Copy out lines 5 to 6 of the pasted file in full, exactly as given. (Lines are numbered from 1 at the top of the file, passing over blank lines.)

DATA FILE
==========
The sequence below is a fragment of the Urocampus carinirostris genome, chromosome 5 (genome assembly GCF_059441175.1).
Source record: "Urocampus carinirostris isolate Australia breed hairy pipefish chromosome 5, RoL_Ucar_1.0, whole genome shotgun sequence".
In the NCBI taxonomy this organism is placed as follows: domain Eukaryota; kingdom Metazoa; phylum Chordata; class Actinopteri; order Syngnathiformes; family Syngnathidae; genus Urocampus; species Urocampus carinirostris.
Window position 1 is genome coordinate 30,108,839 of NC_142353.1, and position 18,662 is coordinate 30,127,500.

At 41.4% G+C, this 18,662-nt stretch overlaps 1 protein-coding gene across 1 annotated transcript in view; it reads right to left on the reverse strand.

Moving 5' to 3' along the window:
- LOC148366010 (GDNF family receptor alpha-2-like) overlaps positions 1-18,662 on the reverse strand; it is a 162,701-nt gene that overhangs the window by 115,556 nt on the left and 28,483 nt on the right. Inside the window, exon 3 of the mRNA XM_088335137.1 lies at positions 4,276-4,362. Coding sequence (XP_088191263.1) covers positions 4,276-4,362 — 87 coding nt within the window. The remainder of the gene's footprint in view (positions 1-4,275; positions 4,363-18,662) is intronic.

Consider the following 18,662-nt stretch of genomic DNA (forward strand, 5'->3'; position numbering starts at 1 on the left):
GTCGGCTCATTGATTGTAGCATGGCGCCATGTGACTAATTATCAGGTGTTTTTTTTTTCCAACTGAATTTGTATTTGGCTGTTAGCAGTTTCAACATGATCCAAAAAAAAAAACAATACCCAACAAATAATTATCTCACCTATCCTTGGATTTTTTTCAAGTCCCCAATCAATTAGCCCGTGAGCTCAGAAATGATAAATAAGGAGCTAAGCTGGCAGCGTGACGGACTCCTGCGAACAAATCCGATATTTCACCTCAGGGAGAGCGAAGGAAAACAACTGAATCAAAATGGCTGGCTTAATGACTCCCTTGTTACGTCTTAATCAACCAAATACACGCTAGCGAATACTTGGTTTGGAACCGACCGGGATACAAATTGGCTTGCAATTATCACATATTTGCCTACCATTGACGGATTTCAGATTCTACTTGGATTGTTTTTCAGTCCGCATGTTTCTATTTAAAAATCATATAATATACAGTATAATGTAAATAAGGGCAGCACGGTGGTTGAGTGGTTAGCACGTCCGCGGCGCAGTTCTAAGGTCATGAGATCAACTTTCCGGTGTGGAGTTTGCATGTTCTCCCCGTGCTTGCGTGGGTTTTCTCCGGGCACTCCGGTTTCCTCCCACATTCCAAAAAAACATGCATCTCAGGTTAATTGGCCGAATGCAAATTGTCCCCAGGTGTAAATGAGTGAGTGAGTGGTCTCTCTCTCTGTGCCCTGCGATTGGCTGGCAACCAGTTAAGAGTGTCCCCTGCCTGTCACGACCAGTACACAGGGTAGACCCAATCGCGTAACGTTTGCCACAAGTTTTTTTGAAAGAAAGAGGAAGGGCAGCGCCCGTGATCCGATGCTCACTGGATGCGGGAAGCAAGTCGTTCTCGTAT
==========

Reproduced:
At 41.4% G+C, this 18,662-nt stretch overlaps 1 protein-coding gene across 1 annotated transcript in view; it reads right to left on the reverse strand.

Moving 5' to 3' along the window: